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    Re: Time and N.A.
    From: Steven Wepster
    Date: 2001 Jul 13, 9:52 AM

    Herbert Prinz wrote:
    > George Huxtable wrote:
    > > However, I have since found that the lunar distance predictions in the
    > > Nautical Almanac switched from apparent time to mean time somewhere in the
    > > early 1800s.
    > Not just the lunar distances, but the argument of the entire ephemerides used
    > to be apparent time up to the early 19th century. (An interesting exception are
    > the eclipses of the satellites of Jupiter, which were tabulated in mean time.
    > E.g. in Blunt's edition of  Nautical Almanac and Astronomical Ephemeris for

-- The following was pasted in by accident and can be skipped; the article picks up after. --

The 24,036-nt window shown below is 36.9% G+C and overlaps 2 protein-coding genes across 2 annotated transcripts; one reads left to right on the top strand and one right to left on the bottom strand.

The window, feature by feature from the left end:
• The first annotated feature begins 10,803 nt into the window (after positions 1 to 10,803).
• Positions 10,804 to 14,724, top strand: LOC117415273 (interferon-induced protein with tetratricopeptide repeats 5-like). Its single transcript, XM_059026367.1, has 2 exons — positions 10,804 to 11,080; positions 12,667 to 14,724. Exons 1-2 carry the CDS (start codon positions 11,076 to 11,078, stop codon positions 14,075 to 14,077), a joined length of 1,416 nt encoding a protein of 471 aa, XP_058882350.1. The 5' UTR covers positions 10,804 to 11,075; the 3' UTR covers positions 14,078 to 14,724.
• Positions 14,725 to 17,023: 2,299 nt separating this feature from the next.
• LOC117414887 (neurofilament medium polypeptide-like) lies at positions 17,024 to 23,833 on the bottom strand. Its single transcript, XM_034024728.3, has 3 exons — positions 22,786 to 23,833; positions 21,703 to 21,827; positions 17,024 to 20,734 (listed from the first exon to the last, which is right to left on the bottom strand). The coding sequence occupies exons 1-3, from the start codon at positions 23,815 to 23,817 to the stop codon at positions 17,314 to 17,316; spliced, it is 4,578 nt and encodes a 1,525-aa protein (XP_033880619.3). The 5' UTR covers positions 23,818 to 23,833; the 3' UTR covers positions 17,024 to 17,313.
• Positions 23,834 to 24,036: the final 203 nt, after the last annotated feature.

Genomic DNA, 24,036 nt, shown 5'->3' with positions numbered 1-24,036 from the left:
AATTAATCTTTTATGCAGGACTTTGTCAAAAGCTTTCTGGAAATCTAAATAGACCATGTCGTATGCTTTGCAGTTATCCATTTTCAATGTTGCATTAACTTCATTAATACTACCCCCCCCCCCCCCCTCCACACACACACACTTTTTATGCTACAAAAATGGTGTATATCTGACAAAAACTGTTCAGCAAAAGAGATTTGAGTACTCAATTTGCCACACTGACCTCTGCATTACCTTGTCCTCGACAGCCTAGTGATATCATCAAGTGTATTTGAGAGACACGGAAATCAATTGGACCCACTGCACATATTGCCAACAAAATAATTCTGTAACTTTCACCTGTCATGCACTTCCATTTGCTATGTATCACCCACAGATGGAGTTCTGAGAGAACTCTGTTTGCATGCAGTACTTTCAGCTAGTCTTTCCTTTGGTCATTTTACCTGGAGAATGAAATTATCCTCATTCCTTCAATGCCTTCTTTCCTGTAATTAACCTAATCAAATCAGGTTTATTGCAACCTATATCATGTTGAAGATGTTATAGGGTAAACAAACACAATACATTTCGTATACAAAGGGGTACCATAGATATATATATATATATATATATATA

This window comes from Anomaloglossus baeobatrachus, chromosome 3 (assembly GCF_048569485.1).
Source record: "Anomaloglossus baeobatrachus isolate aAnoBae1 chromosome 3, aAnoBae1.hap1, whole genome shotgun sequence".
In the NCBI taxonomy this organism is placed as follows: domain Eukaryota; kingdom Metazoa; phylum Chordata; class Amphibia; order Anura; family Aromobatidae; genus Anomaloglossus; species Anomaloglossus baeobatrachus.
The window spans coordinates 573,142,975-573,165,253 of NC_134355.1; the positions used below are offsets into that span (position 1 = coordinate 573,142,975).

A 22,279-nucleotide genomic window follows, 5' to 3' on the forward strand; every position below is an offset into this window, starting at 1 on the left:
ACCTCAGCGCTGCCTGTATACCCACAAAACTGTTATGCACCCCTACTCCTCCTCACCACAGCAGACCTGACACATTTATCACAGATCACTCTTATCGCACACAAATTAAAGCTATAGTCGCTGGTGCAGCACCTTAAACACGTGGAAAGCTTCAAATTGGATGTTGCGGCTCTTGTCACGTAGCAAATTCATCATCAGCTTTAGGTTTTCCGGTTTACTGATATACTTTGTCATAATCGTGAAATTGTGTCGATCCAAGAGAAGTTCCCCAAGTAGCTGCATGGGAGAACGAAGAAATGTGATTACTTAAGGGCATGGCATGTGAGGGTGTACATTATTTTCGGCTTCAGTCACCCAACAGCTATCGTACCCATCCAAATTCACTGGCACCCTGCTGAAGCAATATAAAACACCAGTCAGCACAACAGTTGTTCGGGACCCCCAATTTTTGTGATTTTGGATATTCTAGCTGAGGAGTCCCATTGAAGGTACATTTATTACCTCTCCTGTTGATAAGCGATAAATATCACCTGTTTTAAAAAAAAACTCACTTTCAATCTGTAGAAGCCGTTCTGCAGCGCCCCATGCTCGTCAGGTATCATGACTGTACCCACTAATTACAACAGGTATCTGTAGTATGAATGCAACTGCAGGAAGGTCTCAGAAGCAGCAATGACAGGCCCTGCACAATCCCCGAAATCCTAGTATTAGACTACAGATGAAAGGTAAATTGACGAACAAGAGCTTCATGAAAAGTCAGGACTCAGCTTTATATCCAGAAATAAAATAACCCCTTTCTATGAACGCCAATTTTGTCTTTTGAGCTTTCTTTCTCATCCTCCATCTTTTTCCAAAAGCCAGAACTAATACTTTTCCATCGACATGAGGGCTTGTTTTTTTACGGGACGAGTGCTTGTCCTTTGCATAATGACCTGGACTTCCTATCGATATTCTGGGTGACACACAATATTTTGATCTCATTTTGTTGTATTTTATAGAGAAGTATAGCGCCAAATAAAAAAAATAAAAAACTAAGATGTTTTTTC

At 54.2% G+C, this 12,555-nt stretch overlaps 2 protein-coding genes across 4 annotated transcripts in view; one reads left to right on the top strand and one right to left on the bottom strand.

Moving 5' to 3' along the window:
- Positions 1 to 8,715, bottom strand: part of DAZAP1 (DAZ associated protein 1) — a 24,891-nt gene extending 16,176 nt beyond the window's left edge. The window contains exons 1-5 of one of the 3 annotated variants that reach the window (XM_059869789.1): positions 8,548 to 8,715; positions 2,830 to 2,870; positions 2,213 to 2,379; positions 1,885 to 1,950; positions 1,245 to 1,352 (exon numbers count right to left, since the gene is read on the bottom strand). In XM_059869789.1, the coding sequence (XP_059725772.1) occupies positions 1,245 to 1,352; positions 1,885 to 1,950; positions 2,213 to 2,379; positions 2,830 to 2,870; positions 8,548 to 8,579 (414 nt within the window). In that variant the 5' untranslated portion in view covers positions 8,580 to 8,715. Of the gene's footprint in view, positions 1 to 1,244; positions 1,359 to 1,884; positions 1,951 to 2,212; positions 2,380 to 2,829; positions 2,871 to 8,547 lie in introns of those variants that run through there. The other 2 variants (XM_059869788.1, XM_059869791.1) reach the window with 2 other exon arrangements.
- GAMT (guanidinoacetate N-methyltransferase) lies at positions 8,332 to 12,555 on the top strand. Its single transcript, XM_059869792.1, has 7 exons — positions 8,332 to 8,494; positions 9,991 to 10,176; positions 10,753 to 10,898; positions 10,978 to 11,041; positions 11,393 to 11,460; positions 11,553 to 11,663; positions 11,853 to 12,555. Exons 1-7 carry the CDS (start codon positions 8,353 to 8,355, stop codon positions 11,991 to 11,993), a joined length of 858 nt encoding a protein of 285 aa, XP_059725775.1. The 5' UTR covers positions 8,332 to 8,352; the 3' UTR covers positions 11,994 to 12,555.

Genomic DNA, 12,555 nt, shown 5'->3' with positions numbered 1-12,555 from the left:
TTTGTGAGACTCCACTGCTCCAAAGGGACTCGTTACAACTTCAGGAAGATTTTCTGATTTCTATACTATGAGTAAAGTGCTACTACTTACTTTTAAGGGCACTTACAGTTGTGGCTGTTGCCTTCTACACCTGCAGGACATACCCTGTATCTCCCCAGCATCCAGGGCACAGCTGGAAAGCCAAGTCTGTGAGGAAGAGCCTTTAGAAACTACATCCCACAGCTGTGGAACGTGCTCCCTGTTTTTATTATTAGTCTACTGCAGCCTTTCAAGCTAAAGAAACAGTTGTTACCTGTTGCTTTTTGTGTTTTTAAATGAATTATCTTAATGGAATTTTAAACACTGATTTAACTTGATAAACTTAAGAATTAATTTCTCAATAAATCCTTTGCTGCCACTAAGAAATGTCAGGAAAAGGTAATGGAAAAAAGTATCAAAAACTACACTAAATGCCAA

> 1819.)
    I take the switch from apparent to mean time as an indication that mechanical
    devices were taking over as time keepers from the heavens. Well, of course we tried
    (and still) to keep some kind of relation between the clocks and the heavens. But
    basically when most practitioners switch over from one system to another, in a
    relatively short time span, something must have changed in their attitude towards
    time. Any views on this?

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